Keeping big money out of politics in our county will make our electoral system more democratic, more inclusive.
Without question, Measure 26-184 is great for all of our communities, including for communities of color.
Juan Carlos Ordóñez served on the 2015-16 Multnomah County Charter Review Committee and is a member of honest-elections.com. Email: email@example.com
Limit big-money campaigns in Multnomah County (Opinion) | The Oregonian by Juan Carlos Ordóñez, Moses Ross and Liz Trojan
There is a value that unites people in our nation — the yearning for a government that is truly of, by and for the people. We believe in democracy.
Even in our current polarized political environment, people of all political persuasions and party affiliations agree that big money in politics squelches the voices of ordinary people, while conferring undue power to the rich and corporations.
Voters in Multnomah County have an opportunity in November to get big money out of politics here at home — a chance to strike a blow for democracy. That opportunity is called Measure 26-184.
This measure comes as a result of the work of a commission made up of volunteers hailing from all corners of Multnomah County. We had the honor of serving in the Multnomah County Charter Review Committee, convening every six years to refer amendments to the county charter. We put Measure 26-184 on the ballot to give our neighbors the chance to enact meaningful campaign finance reform.
Money floods our political system. While the worst excesses occur at the national level, Multnomah County is not impervious to the rising tide of big money. In 2014, the race for county commission chair set a record, with the winning candidate spending $466,000. The future does not bode well, as Oregon is one of six states to place no limits on campaign contributions.
Measure 26-184 accomplishes three things.
First, it limits contributions to any candidate from individuals and political action committees to $500.
Second, it limits the amount of money that can be spent independently supporting or opposing a candidate.
Neither of these limits affect small donors. To the contrary, Measure 26-184 boosts the voices of ordinary voters. It allows the formation of “small donor committees” that have no spending limits, so long as all the money comes from donations of $100 of less.
Third, Measure 26-184 requires that political advertisements disclose the real identity of the principal funders of the ad. This shines the light on who is directly bankrolling a candidate’s campaign or spending heavy sums to make sure that their preferred candidate wins.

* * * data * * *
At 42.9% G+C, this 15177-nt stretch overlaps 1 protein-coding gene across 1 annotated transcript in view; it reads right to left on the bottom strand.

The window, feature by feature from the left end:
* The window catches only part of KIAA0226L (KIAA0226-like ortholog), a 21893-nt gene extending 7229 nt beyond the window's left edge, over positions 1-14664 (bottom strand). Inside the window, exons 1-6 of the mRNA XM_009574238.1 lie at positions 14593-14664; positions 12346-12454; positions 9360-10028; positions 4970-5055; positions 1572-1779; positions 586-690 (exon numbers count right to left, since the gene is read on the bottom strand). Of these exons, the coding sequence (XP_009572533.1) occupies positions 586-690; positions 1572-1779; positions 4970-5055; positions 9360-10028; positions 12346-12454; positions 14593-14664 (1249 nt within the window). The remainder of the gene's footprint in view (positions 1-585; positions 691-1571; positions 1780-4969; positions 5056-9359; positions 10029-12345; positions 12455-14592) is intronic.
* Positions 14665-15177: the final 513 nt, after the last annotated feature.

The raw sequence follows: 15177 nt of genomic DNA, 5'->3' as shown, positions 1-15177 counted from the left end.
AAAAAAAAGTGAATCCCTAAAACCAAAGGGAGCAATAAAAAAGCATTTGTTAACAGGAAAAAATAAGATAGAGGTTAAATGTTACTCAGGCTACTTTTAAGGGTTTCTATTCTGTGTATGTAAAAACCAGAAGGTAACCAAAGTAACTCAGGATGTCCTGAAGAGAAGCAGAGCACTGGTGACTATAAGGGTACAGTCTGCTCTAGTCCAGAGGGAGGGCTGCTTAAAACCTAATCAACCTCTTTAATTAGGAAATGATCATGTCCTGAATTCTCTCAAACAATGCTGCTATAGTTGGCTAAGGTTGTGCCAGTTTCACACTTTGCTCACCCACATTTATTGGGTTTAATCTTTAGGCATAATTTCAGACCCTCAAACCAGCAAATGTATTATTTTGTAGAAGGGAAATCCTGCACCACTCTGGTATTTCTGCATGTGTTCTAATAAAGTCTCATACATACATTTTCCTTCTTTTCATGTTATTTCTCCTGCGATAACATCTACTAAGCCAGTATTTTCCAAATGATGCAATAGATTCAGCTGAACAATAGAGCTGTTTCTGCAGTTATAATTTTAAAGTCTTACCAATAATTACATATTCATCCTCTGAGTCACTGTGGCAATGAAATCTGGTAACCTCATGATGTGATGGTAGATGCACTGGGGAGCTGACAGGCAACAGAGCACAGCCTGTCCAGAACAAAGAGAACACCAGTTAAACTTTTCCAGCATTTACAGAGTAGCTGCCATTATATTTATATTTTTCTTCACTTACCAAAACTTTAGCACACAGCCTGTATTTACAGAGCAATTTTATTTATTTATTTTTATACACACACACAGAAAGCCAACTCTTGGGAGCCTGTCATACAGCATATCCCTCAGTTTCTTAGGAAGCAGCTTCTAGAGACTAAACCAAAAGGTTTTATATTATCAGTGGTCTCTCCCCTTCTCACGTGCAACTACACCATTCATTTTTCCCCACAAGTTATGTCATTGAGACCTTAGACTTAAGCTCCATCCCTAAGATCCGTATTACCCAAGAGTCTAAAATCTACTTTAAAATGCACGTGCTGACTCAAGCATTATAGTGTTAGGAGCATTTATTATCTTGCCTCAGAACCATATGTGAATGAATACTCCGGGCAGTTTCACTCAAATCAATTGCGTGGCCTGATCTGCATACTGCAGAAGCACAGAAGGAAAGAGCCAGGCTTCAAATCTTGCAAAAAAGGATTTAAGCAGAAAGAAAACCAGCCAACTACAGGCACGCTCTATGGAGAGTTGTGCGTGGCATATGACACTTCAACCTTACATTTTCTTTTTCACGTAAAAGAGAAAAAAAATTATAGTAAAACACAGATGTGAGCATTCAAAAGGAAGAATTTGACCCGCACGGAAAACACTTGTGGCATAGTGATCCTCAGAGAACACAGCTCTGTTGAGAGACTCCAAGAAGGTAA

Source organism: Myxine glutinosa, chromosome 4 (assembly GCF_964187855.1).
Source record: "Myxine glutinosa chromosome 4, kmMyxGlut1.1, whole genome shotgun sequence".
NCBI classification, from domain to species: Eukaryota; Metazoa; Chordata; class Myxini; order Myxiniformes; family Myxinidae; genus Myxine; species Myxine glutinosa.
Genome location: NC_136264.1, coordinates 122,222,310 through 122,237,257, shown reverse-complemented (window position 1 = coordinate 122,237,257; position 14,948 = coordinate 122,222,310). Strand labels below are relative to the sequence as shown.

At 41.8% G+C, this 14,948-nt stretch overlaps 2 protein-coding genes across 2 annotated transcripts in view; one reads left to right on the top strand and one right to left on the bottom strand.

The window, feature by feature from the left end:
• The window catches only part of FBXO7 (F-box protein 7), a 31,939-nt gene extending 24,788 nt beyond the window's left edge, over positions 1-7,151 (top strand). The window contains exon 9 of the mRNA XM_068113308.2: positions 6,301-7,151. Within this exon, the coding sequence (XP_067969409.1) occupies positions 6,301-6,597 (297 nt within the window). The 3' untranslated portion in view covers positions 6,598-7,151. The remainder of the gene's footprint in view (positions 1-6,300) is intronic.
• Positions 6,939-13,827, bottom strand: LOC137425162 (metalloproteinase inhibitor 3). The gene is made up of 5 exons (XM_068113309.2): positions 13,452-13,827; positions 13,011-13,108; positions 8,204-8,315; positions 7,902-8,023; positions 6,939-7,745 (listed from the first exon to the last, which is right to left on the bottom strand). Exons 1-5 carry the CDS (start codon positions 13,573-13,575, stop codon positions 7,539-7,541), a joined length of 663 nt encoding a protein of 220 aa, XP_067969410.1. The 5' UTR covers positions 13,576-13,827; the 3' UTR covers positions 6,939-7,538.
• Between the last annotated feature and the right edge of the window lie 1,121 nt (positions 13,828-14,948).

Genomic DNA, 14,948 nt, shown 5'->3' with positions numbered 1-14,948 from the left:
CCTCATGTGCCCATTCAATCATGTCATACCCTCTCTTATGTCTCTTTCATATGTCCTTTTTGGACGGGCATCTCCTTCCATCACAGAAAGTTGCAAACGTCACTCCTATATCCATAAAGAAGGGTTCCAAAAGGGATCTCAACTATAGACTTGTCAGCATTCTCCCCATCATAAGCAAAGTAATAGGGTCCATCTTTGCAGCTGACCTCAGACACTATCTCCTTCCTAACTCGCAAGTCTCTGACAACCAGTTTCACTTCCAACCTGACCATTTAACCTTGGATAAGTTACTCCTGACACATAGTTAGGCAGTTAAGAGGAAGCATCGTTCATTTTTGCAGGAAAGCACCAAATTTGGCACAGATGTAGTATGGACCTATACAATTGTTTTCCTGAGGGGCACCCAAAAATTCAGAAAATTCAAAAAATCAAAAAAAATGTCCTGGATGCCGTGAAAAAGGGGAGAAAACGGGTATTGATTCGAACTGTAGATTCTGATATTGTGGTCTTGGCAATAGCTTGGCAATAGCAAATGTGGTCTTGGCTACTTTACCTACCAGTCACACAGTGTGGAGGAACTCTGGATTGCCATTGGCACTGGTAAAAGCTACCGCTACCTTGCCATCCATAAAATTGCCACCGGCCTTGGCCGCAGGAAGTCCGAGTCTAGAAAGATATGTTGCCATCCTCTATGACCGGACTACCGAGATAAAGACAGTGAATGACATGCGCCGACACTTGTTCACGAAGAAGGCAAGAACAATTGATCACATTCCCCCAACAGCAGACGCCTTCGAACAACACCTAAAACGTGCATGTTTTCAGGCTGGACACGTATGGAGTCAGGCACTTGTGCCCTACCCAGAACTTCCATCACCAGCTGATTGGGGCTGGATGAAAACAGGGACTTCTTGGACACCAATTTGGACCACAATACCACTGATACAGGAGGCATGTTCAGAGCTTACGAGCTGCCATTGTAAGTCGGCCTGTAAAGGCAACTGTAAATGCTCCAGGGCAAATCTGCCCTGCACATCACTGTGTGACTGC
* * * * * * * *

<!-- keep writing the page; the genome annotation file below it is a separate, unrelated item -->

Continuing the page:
These reforms will empower ordinary voters and candidates not beholden to big money. Imagine a system where candidates spend more time listening to the concerns of voters, rather than those of a few wealthy individuals or special interests. Imagine a system where a candidate with good ideas and a strong message can run a viable campaign, even if they aren’t rich or well-connected.
By getting big money out of politics, Measure 26-184 can re-instill confidence in our political system. While serving in the Multnomah County Charter Review Committee, we heard testimony from the public as to their disillusionment with a political system so heavily influenced by money. By eliminating the ability to give unlimited funds to candidates, the proposal reduces the appearance of corruption and the opportunity for outright bribery.
Here in Multnomah County, we have a choice. We can wait for Congress or the Oregon Legislature to act to get big money out of politics — and a long wait it could be. Or, we can act now.
It’s only fitting that the fight to reclaim democracy should begin at home, and Measure 26-184 is how we strike the first blow.
— Juan Carlos Ordóñez, Moses Ross and Liz Trojan are residents of Multnomah County, former members of the Multnomah County Charter Review Committee and members of Honest Elections Multnomah County.
Multnomah Commissioners Flip After Backlash on Campaign Finance Reform - County will defend voter-approved contribution limits after all, instead of standing on sidelines.
Nick Budnick, Portland Tribune, April 14, 2017
In an abrupt about-face, the Multnomah County Board of Commissioners on April 13 decided to defend the constitutionality of a campaign finance reform measure overwhelmingly approved by voters More.
The Buck Stops Elsewhere: You Voted for Campaign Finance Reform--But The County Won't Defend It, Doug Brown, Portland Tribune, April 2, 2017
You probably voted for it in November. Parts of it might be unconstitutional. And soon, in a perhaps unprecedented move, a Multnomah County judge will have a say on whether a strong new campaign finance law ever sees the light of day.
The Multnomah County Board of Commissioners voted unanimously last Thursday to send the county’s brand-new campaign finance policy, approved by 89 percent of voters last fall, for a court validation proceeding. That means that well before its September start date—before anyone has even formally complained about it—there will be a preemptive court battle to determine the law’s constitutionality.
Reversing Citizens United: The little measure that could | Street Roots news.streetroots.org
On Nov. 8, voters in Multnomah County will decide on a ballot measure that could make it possible to reel in runaway political campaign funding nationwide.